Thursday, February 01, 2007

If it’s just me, it doesn’t matter; if not the problem is huge

Recently I was led to a site about contemporary Christian music and found this interview of Grammy-award winning Christian singer Rebecca St. James. As much as I admire Rebecca’s music, passion for God and attitude of surrender, which I share, we don’t see God the same way.

“I believe worship is the greatest thing we can do here on earth,” Rebecca says. “It’s our human Christian calling; it’s what we’re created to do. I love worship. There is such a need for it today.”
I’ve heard this before. I’m not sure where. I know Rick Warren said in his book The Purpose Driven Life that God’s 5 purposes for us are for worship, for fellowship, to grow spiritually, to serve others, and for evangelism. Warren wrote, “It’s all for God.” He wrote that God’s only purpose in doing anything is to glorify Himself. I know I’d heard all of that before Rick Warren got many people to read it. It never rang true to me. It’s based on that traditional view of God as omnipotent, omniscient, all-loving and all-good. If that’s true, why isn’t there heaven on Earth right now?

Of course people can argue about that. It’s not an accident that Bible-believing Christians have settled on such a homogeneous view of God. The above view can be defended well enough, given how many people there are in this house of cards all telling each other there’s no problem.

But who’s right about God, regardless of any arguments? Rick Warren and Rebecca St. James could be right about God. Just because I think their God makes no sense alongside the world I experience doesn’t prove anything. Atheists might be right that the concept of God is pure fantasy, no matter how much my experiences have been helpful and beyond me to fake. Any other religion might be right. How can one know?

I’d like to take credit for deciding to trust God and junk everything else, but that’s not my part. I just started praying again in my thirties, and some things happened that I still don’t really understand. I know they don’t fit the simplistic ideas people have, from traditionalists to secularists. That’s what really set me free. Seeing really is believing.

I remember when I realized there were two possibilities. It took me about 6 months after God first spoke to me to see it that simply. One was that whatever I was experiencing about God was wrong, and something else was right, or maybe no one was right. The other possibility is that as metaphorical or otherwise indirect as my experience might be, that’s the real God.

I realized that if I was wrong, I could live with that. I’d explored essentially all religions before that and adapted to the possibilities that one, all, or none were correct. If all that I experience is just me, it doesn’t change that.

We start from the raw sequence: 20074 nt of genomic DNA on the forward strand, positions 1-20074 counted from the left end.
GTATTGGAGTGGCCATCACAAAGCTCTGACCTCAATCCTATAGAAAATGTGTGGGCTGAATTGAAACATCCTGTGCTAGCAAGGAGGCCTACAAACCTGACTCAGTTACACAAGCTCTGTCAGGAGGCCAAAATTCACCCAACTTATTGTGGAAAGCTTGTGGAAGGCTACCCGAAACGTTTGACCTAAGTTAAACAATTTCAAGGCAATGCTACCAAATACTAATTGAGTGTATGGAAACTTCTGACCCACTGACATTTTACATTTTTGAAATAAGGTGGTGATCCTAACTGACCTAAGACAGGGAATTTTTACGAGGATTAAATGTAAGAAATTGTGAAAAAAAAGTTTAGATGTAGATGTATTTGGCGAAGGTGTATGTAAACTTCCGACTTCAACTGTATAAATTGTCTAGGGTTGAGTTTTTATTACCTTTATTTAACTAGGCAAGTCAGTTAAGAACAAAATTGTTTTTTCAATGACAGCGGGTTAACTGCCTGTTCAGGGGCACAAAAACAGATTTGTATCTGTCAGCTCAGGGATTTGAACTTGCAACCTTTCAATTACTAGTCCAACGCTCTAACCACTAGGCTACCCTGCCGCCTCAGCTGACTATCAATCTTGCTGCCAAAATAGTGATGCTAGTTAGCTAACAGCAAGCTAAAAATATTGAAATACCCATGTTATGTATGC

But if what I hear is God, He/She is very different than some say. He helps us not like He’s playing with dolls, but out of love. Glory? What’s that? I love God for who God is and what God has done for me. God tells me He/She loves me for who I am and what I’ve done for God. What is talk of glory apart from an attempt to suck up to God as if God were one of those Asian despots who ran things when the Bible was being written? Or sometimes people speak of God’s glory as they pretend He’s on their side, when He’s not, when He’s with those who are detested by those first people.

It would be one thing if worship were just about group prayer or group fellowship with God, but to pretend that we are nothing without God, that God does everything good and something else does everything bad is talking to someone who doesn’t exist. It’s not the God who speaks to me, the God to whom I’m married. That God likes how music and teaching help people, but doing glory to Him? – people don’t have the slightest idea how to do that.

The greatest thing anyone on Earth can do is love, love God, love neighbors, and love enemies. I used to say that a lot, but then it becomes a problem to define love, especially with loving God and loving enemies. It’s hard to get a straight answer from enemies about that, but God tells me what loving Him means to Him. It has nothing to do with worship. If that’s just my fantasy, it doesn’t matter. But if it means there’s a problem with tradition, then it’s a huge problem, and so many people are clueless about it, even people I otherwise like.

2 comments:

elbogz said...

I remember a sermon about our greatest calling being to lead people to Jesus. But the preacher was asked, well, if that is God's purpose in life, why don't we just shoot them after conversion and send them on their way. That way they don't have to endure the world. For years and years I would ask God, what is my purpose God, what is it you want me to do? It seemed I always got the same reply...."Be Kind".....I would ask, that's it? God would reply....that's it...

I sometimes wish I heard God say, go build an ark. At least I would know for certain what was expected of me. I guess i'll just work on the "be kind" part. I still suck at that...

DavidD said...

Beliefs are so much a package deal. If you see us as not having a purpose ordained by God, but rather filling a niche for life intelligent enough to be able to conceive of God, then it's a matter of who is God really in order to guess at what He wants for us.

If you start with the traditional God, I see how we have nothing to add but worship. Maybe all 5 of Rick Warren's purposes are a form of worship.

Yet I consider your experience even more data against the latter. It isn't just worship for you. It's "be kind". Now if only a few people perceive God as saying something that doesn't make worship so important, it still doesn't matter. But if tradition is wrong about that, it may be wrong about a lot.